Answers to questions that we frequently get from customers, on almost every single product we offer are all available for free, without even having to call, write, or tweet an Application Engineer. In the EXAIR Knowledge Base we offer a full section on FAQs.   This section is broken into each product category, and contains a wealth of information.  Most of these answers can also be found within our full catalog but we have streamlined to the most commonly asked questions in the FAQ section.

All of the product categories have even been recently revised to include questions for our products that have been released throughout the year.   There are now questions that have answer for the 108″ Super Air Knife, High Lift Reversible Drum Vac, and even PEEK Super Air Nozzles.   We will also continue to expand this section of our website to include any new products and or questions that start to arise.  So if you have a question that you don’t see on there, let us know and you just might see it get posted.

Brian Farno
Application Engineer
BrianFarno@EXAIR.com
@EXAIR_BF

 

Liquid Atomizing Nozzle Used To Mark Furniture During Production

EXAIR Atomizing Nozzle

EXAIR Atomizing Nozzle mounted and ready for air and liquid supply.

A major furniture manufacturer recently developed a need to replace an outdated spraying system with an efficient, engineered solution.  The need was to mark a production piece as it travels from one process to the next along a linear conveyor.  At intermittent points in the conveyor there is an opening through which liquid can be sprayed, but the opening is small and the available time is short.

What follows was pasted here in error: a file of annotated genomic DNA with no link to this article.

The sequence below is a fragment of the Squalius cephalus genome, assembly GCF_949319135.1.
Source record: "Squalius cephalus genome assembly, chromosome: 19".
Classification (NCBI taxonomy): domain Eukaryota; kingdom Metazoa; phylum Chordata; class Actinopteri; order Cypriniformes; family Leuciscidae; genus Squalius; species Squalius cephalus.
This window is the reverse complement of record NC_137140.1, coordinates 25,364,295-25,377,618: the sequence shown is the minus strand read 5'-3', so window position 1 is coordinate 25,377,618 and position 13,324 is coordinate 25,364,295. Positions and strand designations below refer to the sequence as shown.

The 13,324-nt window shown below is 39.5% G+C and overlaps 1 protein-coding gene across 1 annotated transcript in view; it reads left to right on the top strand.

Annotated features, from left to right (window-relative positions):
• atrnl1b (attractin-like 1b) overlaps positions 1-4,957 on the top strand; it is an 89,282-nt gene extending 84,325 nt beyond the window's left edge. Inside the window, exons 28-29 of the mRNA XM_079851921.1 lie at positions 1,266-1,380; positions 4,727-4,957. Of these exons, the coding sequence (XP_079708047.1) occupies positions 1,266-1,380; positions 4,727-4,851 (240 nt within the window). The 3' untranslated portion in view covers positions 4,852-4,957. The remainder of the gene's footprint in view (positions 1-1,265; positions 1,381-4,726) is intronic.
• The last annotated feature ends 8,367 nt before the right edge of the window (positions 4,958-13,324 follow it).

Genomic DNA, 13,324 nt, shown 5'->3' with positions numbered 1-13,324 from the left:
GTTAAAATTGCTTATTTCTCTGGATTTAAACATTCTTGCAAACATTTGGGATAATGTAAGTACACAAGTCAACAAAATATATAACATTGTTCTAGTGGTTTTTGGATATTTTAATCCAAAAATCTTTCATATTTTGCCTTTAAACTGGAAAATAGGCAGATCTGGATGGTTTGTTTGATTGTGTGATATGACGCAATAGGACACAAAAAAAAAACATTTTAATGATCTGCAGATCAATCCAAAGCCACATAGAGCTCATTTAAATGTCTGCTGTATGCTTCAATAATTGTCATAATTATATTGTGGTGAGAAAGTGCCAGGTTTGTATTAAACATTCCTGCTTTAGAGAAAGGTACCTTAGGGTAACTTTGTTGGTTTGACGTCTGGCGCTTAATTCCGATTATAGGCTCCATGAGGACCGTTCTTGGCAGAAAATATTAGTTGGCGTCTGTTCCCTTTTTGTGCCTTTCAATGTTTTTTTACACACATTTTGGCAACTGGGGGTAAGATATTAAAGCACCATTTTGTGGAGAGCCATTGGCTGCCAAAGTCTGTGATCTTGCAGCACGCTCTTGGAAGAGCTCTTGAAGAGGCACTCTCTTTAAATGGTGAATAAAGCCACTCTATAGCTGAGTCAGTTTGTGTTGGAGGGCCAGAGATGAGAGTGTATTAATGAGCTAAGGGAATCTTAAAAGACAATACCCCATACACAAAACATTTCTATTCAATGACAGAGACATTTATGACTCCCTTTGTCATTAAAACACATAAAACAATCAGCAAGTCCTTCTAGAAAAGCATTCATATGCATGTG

The photo above shows the mounted nozzle awaiting final connection to air and liquid supply lines.  The pressure of these supply lines, combined with the fine tuning of the needle valve (top center of the Atomizing Nozzle) allow the liquid flow of the application to be dialed in to precisely the right point.  (Note that the photo has been rotated 180° and the nozzle actually sprays liquid upward.  EXAIR Atomizing Nozzles can be installed in any orientation.)

This application, with limited space and instantaneous or near-instantaneous liquid spray needs, is a great fit for an EXAIR Atomizing Nozzle.

Fast delivery, and precision control are two of the biggest advantages to using an engineered solution.  If you have an application in need of an atomized liquid spray, contact an EXAIR Application Engineer.

Lee Evans
Application Engineer
LeeEvans@EXAIR.com